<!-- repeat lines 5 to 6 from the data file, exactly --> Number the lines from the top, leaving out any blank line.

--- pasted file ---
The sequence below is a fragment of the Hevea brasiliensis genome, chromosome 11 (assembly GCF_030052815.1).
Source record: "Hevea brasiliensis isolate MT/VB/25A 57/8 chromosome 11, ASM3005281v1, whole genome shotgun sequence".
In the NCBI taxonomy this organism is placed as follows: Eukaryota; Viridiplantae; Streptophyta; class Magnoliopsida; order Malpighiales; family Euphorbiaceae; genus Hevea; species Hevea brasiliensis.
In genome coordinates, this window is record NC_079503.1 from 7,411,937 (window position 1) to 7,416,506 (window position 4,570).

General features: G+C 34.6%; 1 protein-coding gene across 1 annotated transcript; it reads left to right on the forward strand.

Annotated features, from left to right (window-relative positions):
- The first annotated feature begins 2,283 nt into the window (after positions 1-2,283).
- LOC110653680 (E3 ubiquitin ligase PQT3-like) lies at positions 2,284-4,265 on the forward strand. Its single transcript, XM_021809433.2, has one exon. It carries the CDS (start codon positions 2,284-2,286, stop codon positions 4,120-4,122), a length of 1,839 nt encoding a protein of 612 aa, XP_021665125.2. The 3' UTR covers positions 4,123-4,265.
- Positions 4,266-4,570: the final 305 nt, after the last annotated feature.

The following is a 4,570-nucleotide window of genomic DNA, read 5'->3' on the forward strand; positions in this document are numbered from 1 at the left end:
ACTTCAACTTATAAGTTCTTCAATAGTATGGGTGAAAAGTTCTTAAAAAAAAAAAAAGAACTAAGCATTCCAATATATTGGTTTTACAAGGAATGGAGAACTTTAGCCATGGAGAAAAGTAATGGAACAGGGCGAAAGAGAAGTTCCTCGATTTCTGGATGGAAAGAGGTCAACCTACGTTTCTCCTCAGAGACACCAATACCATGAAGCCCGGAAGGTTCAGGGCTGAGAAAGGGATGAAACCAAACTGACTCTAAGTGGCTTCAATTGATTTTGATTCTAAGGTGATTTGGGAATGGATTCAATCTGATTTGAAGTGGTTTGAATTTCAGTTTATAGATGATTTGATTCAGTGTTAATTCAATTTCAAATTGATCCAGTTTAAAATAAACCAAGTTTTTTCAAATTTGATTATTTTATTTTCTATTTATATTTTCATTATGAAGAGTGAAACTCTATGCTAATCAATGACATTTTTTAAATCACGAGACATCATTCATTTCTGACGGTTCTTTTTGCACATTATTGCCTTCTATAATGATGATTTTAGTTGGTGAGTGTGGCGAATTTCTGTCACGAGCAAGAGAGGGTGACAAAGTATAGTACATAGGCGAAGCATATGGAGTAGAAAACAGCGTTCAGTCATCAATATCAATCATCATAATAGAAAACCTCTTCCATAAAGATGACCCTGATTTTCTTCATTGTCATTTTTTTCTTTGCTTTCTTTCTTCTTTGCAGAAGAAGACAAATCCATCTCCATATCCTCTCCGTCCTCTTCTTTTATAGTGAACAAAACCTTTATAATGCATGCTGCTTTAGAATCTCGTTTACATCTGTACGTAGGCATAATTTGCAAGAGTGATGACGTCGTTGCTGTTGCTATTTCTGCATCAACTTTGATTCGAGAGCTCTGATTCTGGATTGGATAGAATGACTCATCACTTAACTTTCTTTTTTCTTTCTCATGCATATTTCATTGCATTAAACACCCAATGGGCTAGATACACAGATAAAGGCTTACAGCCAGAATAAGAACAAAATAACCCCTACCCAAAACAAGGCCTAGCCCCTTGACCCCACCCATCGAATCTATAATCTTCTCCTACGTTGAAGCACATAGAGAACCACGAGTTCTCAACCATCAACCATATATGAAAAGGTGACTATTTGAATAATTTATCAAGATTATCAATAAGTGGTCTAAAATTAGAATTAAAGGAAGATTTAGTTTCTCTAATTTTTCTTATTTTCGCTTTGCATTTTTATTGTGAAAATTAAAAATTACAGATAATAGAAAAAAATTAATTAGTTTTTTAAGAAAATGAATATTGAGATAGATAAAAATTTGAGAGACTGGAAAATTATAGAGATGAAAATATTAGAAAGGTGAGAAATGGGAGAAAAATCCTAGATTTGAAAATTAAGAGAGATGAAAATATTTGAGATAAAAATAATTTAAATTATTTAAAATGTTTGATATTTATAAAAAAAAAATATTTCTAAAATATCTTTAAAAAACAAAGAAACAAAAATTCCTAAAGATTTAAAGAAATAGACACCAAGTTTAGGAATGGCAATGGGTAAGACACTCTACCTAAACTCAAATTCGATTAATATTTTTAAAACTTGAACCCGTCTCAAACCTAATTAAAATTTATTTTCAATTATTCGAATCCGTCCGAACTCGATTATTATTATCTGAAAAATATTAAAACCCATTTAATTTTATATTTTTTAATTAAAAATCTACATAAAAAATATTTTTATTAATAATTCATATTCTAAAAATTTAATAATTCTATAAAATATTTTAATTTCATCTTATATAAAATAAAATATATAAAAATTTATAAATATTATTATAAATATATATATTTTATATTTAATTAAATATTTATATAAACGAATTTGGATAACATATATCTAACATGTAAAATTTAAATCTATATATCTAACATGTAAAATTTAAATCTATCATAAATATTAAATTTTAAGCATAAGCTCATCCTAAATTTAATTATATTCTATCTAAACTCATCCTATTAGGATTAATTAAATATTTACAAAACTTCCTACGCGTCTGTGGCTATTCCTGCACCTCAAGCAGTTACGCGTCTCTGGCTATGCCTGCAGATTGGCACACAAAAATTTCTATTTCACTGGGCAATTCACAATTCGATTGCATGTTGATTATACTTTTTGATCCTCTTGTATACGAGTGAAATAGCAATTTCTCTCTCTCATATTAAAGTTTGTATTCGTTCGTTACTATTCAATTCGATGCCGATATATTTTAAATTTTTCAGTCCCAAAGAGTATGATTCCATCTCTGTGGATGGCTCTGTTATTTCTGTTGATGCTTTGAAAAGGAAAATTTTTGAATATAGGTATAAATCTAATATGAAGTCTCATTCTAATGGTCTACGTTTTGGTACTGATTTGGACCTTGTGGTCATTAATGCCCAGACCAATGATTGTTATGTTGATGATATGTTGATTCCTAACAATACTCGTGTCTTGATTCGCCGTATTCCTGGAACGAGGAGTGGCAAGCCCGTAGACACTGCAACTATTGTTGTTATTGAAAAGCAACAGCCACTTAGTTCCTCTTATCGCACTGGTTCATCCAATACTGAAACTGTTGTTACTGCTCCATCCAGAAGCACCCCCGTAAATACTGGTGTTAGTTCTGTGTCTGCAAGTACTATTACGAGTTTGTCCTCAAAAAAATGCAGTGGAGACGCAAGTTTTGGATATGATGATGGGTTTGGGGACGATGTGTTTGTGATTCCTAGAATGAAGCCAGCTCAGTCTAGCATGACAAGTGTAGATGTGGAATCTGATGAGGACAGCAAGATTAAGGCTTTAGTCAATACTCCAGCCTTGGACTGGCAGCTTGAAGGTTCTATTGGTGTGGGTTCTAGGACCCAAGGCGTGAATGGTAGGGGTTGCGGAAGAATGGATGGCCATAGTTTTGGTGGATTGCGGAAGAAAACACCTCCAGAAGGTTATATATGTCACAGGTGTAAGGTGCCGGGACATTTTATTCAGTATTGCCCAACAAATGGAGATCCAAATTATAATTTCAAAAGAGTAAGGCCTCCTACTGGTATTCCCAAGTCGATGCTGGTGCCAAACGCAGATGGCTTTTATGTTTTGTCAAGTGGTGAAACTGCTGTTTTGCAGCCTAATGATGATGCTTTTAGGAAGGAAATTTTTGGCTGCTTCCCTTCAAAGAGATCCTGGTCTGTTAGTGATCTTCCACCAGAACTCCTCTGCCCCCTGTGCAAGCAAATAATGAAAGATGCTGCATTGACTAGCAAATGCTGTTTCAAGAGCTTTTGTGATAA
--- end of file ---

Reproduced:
General features: G+C 34.6%; 1 protein-coding gene across 1 annotated transcript; it reads left to right on the forward strand.

Annotated features, from left to right (window-relative positions):